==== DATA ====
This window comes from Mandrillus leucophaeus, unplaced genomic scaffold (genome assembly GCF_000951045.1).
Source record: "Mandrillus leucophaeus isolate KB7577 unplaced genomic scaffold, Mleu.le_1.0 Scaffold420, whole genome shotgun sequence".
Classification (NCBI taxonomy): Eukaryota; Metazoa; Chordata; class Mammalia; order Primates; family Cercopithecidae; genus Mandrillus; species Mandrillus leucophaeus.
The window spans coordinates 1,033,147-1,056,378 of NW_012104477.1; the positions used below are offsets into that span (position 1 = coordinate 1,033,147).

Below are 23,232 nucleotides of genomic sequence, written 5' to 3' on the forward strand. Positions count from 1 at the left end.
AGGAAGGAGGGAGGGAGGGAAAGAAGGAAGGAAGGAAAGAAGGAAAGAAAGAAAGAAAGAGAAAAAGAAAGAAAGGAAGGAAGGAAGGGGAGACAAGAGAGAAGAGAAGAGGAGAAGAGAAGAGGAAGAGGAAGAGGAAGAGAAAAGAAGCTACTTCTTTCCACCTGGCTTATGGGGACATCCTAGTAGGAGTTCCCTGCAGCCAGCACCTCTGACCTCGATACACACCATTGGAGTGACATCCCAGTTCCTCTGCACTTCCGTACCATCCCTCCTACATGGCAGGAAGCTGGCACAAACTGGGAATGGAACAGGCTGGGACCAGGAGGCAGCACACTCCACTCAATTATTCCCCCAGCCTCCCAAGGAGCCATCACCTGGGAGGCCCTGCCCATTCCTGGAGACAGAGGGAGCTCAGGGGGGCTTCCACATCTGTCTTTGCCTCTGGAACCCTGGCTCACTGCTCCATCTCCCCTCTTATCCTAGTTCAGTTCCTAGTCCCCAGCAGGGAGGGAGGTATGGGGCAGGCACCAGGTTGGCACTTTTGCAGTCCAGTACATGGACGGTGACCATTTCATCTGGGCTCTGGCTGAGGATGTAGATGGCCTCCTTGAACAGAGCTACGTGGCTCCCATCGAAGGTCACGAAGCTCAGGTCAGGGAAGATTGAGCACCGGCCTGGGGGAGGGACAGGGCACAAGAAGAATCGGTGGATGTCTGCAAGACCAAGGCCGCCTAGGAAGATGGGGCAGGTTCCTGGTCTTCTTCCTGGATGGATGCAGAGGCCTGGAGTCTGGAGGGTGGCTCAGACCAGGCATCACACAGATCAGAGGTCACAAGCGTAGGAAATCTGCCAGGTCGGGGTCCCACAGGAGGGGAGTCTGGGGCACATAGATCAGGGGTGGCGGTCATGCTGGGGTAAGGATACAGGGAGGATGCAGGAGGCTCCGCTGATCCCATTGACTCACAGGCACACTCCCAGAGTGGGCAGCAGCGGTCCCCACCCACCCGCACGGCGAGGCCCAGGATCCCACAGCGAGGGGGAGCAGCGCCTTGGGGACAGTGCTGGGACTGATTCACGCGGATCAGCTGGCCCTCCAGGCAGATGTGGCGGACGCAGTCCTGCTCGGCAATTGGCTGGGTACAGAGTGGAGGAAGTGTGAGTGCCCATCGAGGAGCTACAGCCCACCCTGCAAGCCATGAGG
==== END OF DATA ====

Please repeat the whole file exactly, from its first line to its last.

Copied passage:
This window comes from Mandrillus leucophaeus, unplaced genomic scaffold (genome assembly GCF_000951045.1).
Source record: "Mandrillus leucophaeus isolate KB7577 unplaced genomic scaffold, Mleu.le_1.0 Scaffold420, whole genome shotgun sequence".
Classification (NCBI taxonomy): Eukaryota; Metazoa; Chordata; class Mammalia; order Primates; family Cercopithecidae; genus Mandrillus; species Mandrillus leucophaeus.
The window spans coordinates 1,033,147-1,056,378 of NW_012104477.1; the positions used below are offsets into that span (position 1 = coordinate 1,033,147).

Below are 23,232 nucleotides of genomic sequence, written 5' to 3' on the forward strand. Positions count from 1 at the left end.
AGGAAGGAGGGAGGGAGGGAAAGAAGGAAGGAAGGAAAGAAGGAAAGAAAGAAAGAAAGAGAAAAAGAAAGAAAGGAAGGAAGGAAGGGGAGACAAGAGAGAAGAGAAGAGGAGAAGAGAAGAGGAAGAGGAAGAGGAAGAGAAAAGAAGCTACTTCTTTCCACCTGGCTTATGGGGACATCCTAGTAGGAGTTCCCTGCAGCCAGCACCTCTGACCTCGATACACACCATTGGAGTGACATCCCAGTTCCTCTGCACTTCCGTACCATCCCTCCTACATGGCAGGAAGCTGGCACAAACTGGGAATGGAACAGGCTGGGACCAGGAGGCAGCACACTCCACTCAATTATTCCCCCAGCCTCCCAAGGAGCCATCACCTGGGAGGCCCTGCCCATTCCTGGAGACAGAGGGAGCTCAGGGGGGCTTCCACATCTGTCTTTGCCTCTGGAACCCTGGCTCACTGCTCCATCTCCCCTCTTATCCTAGTTCAGTTCCTAGTCCCCAGCAGGGAGGGAGGTATGGGGCAGGCACCAGGTTGGCACTTTTGCAGTCCAGTACATGGACGGTGACCATTTCATCTGGGCTCTGGCTGAGGATGTAGATGGCCTCCTTGAACAGAGCTACGTGGCTCCCATCGAAGGTCACGAAGCTCAGGTCAGGGAAGATTGAGCACCGGCCTGGGGGAGGGACAGGGCACAAGAAGAATCGGTGGATGTCTGCAAGACCAAGGCCGCCTAGGAAGATGGGGCAGGTTCCTGGTCTTCTTCCTGGATGGATGCAGAGGCCTGGAGTCTGGAGGGTGGCTCAGACCAGGCATCACACAGATCAGAGGTCACAAGCGTAGGAAATCTGCCAGGTCGGGGTCCCACAGGAGGGGAGTCTGGGGCACATAGATCAGGGGTGGCGGTCATGCTGGGGTAAGGATACAGGGAGGATGCAGGAGGCTCCGCTGATCCCATTGACTCACAGGCACACTCCCAGAGTGGGCAGCAGCGGTCCCCACCCACCCGCACGGCGAGGCCCAGGATCCCACAGCGAGGGGGAGCAGCGCCTTGGGGACAGTGCTGGGACTGATTCACGCGGATCAGCTGGCCCTCCAGGCAGATGTGGCGGACGCAGTCCTGCTCGGCAATTGGCTGGGTACAGAGTGGAGGAAGTGTGAGTGCCCATCGAGGAGCTACAGCCCACCCTGCAAGCCATGAGG